By the way, my youngest son James is running in the London Marathon today with “Myeloma” splashed all over his running vest, in order to raise awareness. His bib number is 32371, so if anyone is down there and manages to see him, please give him a shout and together we can in time beat this disease.

    Kind regards, Robert Gale

    #137692

    davidainsdale
    Participant

    Hi Robert

    Good luck with your recovery, expect to feel tired for a months.

    Fantastic to see that your youngest is running the marathon today, is there a weblink for donations?
    David

    #137693

    allrelative
    Participant

    Thanks for your replies Robert and David it really does help me to get a perspective on it all. It’s the City at Nottm where she is also going Robert! Under  professor Russell..shd hasnt had her meeting yet though with him.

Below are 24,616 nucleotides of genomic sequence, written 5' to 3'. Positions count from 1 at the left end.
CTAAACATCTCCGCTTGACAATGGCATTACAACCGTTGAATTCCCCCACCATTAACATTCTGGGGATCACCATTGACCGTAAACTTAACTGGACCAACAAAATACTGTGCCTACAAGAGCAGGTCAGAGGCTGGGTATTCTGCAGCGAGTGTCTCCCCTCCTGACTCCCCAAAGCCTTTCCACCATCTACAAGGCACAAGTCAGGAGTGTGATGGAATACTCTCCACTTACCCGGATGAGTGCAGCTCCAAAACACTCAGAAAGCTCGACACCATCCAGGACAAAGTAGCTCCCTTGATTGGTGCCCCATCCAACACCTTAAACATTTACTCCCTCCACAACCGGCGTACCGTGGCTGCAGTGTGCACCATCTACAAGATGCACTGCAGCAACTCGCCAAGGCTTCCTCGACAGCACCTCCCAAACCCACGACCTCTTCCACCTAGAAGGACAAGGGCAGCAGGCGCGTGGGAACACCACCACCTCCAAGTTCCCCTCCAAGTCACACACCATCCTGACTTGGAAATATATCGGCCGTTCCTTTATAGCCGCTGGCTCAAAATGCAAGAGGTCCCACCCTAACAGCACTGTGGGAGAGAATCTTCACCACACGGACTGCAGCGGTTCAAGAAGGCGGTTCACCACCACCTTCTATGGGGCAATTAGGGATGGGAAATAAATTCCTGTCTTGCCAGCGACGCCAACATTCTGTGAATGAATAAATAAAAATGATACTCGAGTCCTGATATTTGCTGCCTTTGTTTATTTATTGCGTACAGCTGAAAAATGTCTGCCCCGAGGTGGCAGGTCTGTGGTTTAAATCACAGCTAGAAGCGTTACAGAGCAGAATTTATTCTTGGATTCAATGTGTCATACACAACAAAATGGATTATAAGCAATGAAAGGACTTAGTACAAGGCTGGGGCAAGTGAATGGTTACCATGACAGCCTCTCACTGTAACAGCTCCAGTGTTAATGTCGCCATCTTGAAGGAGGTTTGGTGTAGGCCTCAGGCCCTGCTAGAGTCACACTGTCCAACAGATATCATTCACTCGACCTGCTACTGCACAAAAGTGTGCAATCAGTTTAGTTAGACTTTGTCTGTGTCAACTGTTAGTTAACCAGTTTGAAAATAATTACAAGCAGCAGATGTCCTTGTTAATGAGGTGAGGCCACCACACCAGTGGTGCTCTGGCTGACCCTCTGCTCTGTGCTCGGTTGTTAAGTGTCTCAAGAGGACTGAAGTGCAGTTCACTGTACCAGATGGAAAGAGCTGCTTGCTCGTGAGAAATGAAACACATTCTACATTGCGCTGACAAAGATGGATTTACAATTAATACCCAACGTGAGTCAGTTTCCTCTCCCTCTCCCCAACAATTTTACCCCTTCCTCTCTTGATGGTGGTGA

Spoke to my hairdresser this week who cuts and styles wigs for a couple of ladies who have lost their hair through chemo so may approach that with her.

    Fantastic news about your Son hope he enjoys every minute

    #137694

    robert0439
    Participant

    David et al. Thanks for your feedback. My son is not running for the Myeloma charity as he ran the marathon before and because he did it in under 3 hours, gained an automatic entry for this year. As I tell everyone, if they are looking to offer a little from their hard earned money, then please do this to any charity of their choice as this would be James’ wish.

    The fatigue I was initially feeling (I am 66 by the way) completely went away after around 6 weeks following my SCT however, as David as mentioned the tiredness does take a little longer. I am now sleeping pretty much as normal for around 10 hours though the night and waking up feeling like I want to take the world on. Never let a day pass that you don’t do something which is the way I manage my Myeloma.

    Nottingham City Hospital is really a great place and as mentioned before, have nothing but praise for them. Only issue is the food when in the isolation ward, as it was terrible so a good job I did not have any appetite! Anyone who is unfortunate enough to have Myeloma, will have no one better than Professor Russell and his team to look after them. Your sister could not be in better hands.